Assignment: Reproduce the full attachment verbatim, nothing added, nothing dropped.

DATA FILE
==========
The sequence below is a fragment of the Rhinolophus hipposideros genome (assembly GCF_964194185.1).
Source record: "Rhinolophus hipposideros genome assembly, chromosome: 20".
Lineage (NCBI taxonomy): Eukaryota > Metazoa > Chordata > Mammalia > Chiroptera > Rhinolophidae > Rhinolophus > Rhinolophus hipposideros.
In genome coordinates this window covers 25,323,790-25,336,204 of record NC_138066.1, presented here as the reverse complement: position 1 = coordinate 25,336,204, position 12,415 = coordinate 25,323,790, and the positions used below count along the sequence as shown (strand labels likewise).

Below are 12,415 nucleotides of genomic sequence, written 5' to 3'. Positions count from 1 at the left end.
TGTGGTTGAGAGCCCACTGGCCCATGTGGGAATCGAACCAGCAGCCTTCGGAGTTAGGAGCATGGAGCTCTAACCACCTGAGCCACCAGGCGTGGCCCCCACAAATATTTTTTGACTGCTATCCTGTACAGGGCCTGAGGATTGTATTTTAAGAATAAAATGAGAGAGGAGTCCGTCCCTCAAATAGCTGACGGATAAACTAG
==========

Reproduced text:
The sequence below is a fragment of the Rhinolophus hipposideros genome (assembly GCF_964194185.1).
Source record: "Rhinolophus hipposideros genome assembly, chromosome: 20".
Lineage (NCBI taxonomy): Eukaryota > Metazoa > Chordata > Mammalia > Chiroptera > Rhinolophidae > Rhinolophus > Rhinolophus hipposideros.
In genome coordinates this window covers 25,323,790-25,336,204 of record NC_138066.1, presented here as the reverse complement: position 1 = coordinate 25,336,204, position 12,415 = coordinate 25,323,790, and the positions used below count along the sequence as shown (strand labels likewise).

Below are 12,415 nucleotides of genomic sequence, written 5' to 3'. Positions count from 1 at the left end.
TGTGGTTGAGAGCCCACTGGCCCATGTGGGAATCGAACCAGCAGCCTTCGGAGTTAGGAGCATGGAGCTCTAACCACCTGAGCCACCAGGCGTGGCCCCCACAAATATTTTTTGACTGCTATCCTGTACAGGGCCTGAGGATTGTATTTTAAGAATAAAATGAGAGAGGAGTCCGTCCCTCAAATAGCTGACGGATAAACTAG